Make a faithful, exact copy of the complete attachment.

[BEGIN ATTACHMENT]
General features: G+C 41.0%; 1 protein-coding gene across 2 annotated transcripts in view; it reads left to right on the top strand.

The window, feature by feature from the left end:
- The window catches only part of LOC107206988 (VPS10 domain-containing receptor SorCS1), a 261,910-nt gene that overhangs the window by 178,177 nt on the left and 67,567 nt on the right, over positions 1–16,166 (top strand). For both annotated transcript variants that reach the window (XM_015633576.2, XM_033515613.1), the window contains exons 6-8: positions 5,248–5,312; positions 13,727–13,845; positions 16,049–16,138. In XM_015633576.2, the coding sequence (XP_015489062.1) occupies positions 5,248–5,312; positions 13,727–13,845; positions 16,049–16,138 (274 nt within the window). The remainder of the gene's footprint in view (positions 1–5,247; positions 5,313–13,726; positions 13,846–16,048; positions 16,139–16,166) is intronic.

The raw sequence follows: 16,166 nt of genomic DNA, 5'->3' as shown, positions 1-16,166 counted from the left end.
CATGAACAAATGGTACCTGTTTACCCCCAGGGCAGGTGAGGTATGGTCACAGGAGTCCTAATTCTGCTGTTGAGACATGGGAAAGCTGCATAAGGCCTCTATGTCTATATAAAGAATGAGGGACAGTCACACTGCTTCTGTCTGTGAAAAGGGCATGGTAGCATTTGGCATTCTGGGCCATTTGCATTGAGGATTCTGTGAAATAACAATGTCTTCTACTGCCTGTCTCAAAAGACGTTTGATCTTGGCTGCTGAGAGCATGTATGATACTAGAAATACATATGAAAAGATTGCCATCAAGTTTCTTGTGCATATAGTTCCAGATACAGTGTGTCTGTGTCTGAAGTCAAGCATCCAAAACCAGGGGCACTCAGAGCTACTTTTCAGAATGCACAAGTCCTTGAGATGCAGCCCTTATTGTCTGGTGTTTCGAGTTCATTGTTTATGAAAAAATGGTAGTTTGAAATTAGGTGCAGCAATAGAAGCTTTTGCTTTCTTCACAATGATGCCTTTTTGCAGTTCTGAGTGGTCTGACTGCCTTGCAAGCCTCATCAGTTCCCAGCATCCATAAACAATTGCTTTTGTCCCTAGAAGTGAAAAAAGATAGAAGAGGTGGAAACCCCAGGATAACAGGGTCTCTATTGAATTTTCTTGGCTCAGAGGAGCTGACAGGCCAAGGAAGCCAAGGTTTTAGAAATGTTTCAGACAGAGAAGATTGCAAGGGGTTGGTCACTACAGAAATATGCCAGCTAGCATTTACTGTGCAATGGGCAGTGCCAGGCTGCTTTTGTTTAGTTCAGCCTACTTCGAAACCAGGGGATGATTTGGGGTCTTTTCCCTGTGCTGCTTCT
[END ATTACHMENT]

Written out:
General features: G+C 41.0%; 1 protein-coding gene across 2 annotated transcripts in view; it reads left to right on the top strand.

The window, feature by feature from the left end:
- The window catches only part of LOC107206988 (VPS10 domain-containing receptor SorCS1), a 261,910-nt gene that overhangs the window by 178,177 nt on the left and 67,567 nt on the right, over positions 1–16,166 (top strand). For both annotated transcript variants that reach the window (XM_015633576.2, XM_033515613.1), the window contains exons 6-8: positions 5,248–5,312; positions 13,727–13,845; positions 16,049–16,138. In XM_015633576.2, the coding sequence (XP_015489062.1) occupies positions 5,248–5,312; positions 13,727–13,845; positions 16,049–16,138 (274 nt within the window). The remainder of the gene's footprint in view (positions 1–5,247; positions 5,313–13,726; positions 13,846–16,048; positions 16,139–16,166) is intronic.

The raw sequence follows: 16,166 nt of genomic DNA, 5'->3' as shown, positions 1-16,166 counted from the left end.
CATGAACAAATGGTACCTGTTTACCCCCAGGGCAGGTGAGGTATGGTCACAGGAGTCCTAATTCTGCTGTTGAGACATGGGAAAGCTGCATAAGGCCTCTATGTCTATATAAAGAATGAGGGACAGTCACACTGCTTCTGTCTGTGAAAAGGGCATGGTAGCATTTGGCATTCTGGGCCATTTGCATTGAGGATTCTGTGAAATAACAATGTCTTCTACTGCCTGTCTCAAAAGACGTTTGATCTTGGCTGCTGAGAGCATGTATGATACTAGAAATACATATGAAAAGATTGCCATCAAGTTTCTTGTGCATATAGTTCCAGATACAGTGTGTCTGTGTCTGAAGTCAAGCATCCAAAACCAGGGGCACTCAGAGCTACTTTTCAGAATGCACAAGTCCTTGAGATGCAGCCCTTATTGTCTGGTGTTTCGAGTTCATTGTTTATGAAAAAATGGTAGTTTGAAATTAGGTGCAGCAATAGAAGCTTTTGCTTTCTTCACAATGATGCCTTTTTGCAGTTCTGAGTGGTCTGACTGCCTTGCAAGCCTCATCAGTTCCCAGCATCCATAAACAATTGCTTTTGTCCCTAGAAGTGAAAAAAGATAGAAGAGGTGGAAACCCCAGGATAACAGGGTCTCTATTGAATTTTCTTGGCTCAGAGGAGCTGACAGGCCAAGGAAGCCAAGGTTTTAGAAATGTTTCAGACAGAGAAGATTGCAAGGGGTTGGTCACTACAGAAATATGCCAGCTAGCATTTACTGTGCAATGGGCAGTGCCAGGCTGCTTTTGTTTAGTTCAGCCTACTTCGAAACCAGGGGATGATTTGGGGTCTTTTCCCTGTGCTGCTTCT